Epidemiology of partial urorectal septum malformation sequence (or 'persistent cloaca'): A population-based study in seven regions of England and Wales, 1985-2010
Tennant PWG., Glinianaia SV., Wellesley D., Draper ES., Kurinczuk JJ., Tonks AM., Tucker DF., Wreyford B., Rankin J.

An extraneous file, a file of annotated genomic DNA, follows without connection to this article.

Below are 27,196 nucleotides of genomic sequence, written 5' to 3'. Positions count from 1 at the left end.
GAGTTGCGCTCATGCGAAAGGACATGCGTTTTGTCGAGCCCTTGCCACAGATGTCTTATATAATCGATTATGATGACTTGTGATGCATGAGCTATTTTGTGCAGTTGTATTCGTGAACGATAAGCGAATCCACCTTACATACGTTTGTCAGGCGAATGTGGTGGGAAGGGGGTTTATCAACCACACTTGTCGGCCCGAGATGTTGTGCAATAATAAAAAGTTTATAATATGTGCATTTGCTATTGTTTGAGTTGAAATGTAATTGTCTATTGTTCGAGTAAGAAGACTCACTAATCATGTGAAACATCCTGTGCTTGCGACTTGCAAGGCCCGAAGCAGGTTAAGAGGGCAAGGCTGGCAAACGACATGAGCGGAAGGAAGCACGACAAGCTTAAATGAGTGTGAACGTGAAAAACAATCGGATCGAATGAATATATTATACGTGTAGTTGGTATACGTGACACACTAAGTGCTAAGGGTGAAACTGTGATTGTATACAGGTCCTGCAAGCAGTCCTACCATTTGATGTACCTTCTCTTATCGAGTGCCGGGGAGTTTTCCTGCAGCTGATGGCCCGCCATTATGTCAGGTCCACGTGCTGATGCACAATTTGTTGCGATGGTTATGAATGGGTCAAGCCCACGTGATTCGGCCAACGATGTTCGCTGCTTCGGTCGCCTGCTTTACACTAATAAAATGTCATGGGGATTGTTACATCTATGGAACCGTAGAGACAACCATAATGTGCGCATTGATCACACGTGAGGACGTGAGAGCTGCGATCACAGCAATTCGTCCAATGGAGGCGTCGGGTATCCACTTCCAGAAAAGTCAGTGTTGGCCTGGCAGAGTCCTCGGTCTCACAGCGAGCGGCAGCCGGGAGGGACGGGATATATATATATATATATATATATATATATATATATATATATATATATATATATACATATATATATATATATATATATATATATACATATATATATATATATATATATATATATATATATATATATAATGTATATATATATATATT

Background: Partial urorectal septum malformation (pURSM) sequence (or 'persistent cloaca') is a rare congenital anomaly characterised by a joining of the urethral, anal, and genital openings into a single common channel. This study describes the epidemiology of pURSM sequence in England and Wales including prevalence, additional anomalies, and pregnancy outcomes. Methods: All cases of pURSM sequence prospectively notified to seven congenital anomaly registers in England and Wales during 1985-2010, whether delivered as live births, spontaneous fetal deaths (≥20 weeks' gestation), or elective terminations of pregnancy for fetal anomaly (TOPFA, any gestation), formed this population-based cohort. The risks of spontaneous fetal and infant death were examined by Kaplan-Meier analysis. Differences in prevalence over time, and between regions, were examin ed by multilevel Poisson regression. Results: 117 cases were recorded among 4 251 241 total births. Six (5%) pregnancies resulted in spontaneous fetal deaths, 53 (45%) in TOPFA, and 58 (50%) in live births. The prevalence was 2.8 (95% CI 2.3 to 3.4) per 100 000 total births, increasing significantly over time (p=0.002) and differing significantly between regions ( p=0.005). 77 cases (66%) had at least one additional major congenital anomaly outside the perineum, including 67 (57%) renal, 29 (25%) musculoskeletal, 26 (23%) digestive system, and 24 (21%) cardiovascular anomalies. The risks of spontaneous fetal and infant death were estimated as 8.9% (95% CI 4.1 to 18.8) and 26.3% (95% CI 15.1 to 43.4) respectively. Conclusions: This is the largest study of the epidemiology of pURSM sequence. The information will be valuable for families and health professionals whenever a case of pURSM sequence is diagnosed.